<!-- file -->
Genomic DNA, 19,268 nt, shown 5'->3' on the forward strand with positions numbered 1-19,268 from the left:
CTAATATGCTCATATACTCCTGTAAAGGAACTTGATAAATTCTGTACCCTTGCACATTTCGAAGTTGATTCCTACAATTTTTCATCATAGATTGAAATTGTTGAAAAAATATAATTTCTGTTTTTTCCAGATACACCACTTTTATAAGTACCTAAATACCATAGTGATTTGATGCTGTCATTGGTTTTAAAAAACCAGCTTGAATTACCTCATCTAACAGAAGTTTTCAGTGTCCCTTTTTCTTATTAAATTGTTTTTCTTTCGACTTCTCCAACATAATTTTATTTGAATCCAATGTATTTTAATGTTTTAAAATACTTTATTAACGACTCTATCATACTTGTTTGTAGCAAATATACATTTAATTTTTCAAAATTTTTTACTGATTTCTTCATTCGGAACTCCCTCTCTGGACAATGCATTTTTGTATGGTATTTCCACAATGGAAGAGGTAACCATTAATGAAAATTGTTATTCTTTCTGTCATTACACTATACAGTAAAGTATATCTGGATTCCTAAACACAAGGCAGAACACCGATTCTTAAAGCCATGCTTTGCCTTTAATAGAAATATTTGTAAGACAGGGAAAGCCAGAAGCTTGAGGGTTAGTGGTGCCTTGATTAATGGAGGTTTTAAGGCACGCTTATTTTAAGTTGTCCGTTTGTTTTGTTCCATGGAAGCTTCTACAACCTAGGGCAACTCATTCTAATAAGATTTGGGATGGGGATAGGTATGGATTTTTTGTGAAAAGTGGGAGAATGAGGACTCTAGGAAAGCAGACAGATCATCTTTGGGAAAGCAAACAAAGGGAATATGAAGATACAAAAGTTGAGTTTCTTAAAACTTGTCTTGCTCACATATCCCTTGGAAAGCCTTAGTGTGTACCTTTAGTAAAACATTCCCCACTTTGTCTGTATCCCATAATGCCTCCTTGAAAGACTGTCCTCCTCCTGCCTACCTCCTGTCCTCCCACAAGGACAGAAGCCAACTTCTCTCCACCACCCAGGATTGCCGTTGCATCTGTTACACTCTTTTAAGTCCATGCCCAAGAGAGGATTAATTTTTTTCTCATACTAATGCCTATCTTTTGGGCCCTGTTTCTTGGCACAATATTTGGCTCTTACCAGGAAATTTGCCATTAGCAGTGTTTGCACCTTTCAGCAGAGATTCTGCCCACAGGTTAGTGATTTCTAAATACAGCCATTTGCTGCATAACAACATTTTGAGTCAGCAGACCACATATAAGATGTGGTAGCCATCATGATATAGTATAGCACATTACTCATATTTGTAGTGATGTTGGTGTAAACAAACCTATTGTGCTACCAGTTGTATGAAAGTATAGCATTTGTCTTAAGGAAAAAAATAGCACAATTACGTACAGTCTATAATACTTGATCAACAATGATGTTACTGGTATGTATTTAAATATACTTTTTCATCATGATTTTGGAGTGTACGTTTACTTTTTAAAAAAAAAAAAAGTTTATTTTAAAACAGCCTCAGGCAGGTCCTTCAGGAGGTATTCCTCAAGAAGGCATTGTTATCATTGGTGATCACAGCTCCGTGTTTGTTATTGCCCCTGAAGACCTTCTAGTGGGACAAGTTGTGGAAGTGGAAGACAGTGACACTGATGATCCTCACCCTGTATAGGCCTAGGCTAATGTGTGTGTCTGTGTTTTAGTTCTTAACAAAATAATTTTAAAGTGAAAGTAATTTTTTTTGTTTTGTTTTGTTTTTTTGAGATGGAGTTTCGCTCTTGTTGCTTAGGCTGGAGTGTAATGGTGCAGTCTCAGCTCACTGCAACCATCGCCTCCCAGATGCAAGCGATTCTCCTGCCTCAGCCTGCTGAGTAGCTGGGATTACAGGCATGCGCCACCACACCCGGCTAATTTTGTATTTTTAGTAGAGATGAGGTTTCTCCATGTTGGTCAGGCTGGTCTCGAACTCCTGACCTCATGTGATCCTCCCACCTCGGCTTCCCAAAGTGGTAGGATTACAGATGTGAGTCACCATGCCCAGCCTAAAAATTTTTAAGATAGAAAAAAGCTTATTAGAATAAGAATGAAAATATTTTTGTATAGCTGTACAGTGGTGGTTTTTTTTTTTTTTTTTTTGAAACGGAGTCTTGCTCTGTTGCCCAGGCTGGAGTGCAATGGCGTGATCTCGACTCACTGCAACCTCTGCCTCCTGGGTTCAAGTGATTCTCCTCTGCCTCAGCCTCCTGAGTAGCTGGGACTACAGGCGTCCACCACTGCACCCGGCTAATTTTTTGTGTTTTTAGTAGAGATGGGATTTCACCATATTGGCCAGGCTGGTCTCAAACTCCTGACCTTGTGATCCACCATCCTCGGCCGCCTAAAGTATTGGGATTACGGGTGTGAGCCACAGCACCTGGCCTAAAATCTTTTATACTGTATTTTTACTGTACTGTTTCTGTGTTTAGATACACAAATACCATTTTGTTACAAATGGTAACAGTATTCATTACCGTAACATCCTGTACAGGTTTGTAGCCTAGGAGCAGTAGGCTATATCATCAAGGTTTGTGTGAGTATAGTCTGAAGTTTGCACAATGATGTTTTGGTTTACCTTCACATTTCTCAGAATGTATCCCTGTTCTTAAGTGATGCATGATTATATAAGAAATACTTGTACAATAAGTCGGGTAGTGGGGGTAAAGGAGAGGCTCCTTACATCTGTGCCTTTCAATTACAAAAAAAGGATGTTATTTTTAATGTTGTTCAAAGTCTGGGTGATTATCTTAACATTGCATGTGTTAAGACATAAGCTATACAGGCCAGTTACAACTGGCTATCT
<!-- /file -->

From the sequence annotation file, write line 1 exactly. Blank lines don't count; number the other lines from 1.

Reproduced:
Genomic DNA, 19,268 nt, shown 5'->3' on the forward strand with positions numbered 1-19,268 from the left: